8. The marketer petitioners also state that an LDC may require marketers seeking to participate in a portfolio management arrangement to take a release of all its transportation agreements and/or all its gas supply contracts, as a package. Further, they argue that Order No. 636-A held that the tying of a capacity release to any extraneous conditions is prohibited (tying prohibition). Accordingly, the marketer petitioners request that the Commission clarify that packaging gas supply and pipeline capacity, or multiple segments of capacity, as part of a portfolio management arrangement would not violate the Commission's policy against tying.

Request for Comments

9. In light of the above two petitions, comments are requested to assist in evaluating (1) the current operation of the capacity release rules and policies and (2) whether any changes in those rules and policies should be considered. Commenters should address the following questions:

1. Should the Commission consider lifting the maximum rate cap on a permanent basis either for short-term, or all, capacity releases? Would the factors relied upon in Order No. 637 for lifting the maximum rate cap for short-term releases on an experimental basis support lifting the maximum rate cap today? Do subsequent developments in the natural gas market either lend further support to lifting the maximum rate cap or militate against lifting the cap?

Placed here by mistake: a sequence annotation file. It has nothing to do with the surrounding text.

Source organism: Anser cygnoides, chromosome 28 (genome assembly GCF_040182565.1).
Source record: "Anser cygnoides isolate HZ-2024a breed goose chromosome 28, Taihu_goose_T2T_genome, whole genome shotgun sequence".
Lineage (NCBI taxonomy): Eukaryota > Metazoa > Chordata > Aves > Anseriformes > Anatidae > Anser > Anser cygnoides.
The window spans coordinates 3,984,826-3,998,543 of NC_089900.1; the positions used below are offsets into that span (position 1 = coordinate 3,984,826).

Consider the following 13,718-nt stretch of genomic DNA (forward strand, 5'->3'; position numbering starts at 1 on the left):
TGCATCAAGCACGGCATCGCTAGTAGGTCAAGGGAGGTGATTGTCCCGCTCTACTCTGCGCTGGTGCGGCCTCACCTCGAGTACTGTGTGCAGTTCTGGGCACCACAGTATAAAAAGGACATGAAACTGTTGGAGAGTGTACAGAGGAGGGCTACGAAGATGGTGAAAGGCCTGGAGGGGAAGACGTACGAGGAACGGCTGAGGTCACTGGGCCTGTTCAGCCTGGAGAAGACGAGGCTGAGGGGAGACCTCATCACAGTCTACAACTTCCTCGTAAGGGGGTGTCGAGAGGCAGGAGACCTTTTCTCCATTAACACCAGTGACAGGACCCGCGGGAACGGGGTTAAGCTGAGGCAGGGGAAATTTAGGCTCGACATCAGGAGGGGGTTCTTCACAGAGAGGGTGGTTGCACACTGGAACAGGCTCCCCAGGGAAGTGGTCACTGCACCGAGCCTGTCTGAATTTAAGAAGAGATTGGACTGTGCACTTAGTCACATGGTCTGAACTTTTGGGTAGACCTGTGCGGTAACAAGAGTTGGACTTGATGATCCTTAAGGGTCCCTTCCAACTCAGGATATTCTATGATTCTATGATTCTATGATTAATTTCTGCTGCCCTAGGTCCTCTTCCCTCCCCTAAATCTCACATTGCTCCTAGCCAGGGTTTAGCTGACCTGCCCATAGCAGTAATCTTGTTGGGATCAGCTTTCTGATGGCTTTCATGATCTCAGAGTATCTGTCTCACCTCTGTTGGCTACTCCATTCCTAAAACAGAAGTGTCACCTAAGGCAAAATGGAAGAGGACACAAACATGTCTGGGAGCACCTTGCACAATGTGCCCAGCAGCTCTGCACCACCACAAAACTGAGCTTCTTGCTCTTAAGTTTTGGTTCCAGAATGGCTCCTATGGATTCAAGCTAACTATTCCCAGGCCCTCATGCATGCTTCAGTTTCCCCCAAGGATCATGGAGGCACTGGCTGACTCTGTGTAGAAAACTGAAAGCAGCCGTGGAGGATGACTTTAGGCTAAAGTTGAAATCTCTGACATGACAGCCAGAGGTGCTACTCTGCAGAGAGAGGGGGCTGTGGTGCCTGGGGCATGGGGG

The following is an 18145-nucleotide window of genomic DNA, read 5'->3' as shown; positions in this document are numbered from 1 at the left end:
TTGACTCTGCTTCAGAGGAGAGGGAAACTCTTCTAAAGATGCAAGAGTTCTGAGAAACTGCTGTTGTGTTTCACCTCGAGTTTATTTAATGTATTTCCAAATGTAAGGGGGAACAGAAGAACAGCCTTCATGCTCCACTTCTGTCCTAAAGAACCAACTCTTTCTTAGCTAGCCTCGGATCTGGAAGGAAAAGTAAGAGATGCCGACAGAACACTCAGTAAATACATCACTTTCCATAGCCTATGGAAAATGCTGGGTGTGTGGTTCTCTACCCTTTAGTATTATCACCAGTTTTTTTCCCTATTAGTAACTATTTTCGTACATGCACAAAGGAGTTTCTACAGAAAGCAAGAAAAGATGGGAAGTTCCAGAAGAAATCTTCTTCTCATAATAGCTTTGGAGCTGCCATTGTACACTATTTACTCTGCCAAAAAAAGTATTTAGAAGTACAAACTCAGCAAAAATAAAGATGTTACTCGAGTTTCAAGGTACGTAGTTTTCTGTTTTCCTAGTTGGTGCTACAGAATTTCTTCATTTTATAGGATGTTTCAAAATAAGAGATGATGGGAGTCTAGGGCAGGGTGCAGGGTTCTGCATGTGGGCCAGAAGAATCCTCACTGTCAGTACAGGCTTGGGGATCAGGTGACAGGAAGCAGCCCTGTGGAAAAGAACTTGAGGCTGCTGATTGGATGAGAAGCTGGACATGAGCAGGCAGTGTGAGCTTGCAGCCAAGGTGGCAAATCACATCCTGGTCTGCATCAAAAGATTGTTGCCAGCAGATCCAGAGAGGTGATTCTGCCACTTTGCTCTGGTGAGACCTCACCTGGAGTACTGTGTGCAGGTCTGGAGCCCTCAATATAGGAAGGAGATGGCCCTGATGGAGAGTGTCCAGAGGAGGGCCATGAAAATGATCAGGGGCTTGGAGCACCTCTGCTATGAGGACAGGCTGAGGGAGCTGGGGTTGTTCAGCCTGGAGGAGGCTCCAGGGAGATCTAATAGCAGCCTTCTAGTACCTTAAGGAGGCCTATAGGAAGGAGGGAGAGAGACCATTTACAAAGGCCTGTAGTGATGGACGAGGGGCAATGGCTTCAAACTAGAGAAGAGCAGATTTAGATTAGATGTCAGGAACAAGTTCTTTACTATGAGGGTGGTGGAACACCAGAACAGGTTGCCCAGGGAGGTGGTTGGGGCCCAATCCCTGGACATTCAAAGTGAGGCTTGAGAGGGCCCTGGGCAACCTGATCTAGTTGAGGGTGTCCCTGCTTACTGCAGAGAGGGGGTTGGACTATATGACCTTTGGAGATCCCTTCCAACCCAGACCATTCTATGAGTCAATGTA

2. Are there methods of providing additional price flexibility for capacity releases short of removing the maximum rate cap, for example through the use of basis differentials to value the capacity or the establishment of seasonally varying maximum capacity release rates?

3. Order No. 636 required that prearranged capacity releases of more than 30 days, which are at less than the maximum rate, be posted for bidding in order to assure that capacity is released to those who value it the most. Should the Commission consider removing this requirement? Does the bidding requirement hinder the negotiation of beneficial release arrangements, and thereby do more harm than good? Would a requirement that the terms of prearranged capacity releases be posted, without requiring bidding, provide sufficient market transparency to discourage undue discrimination in the release of capacity?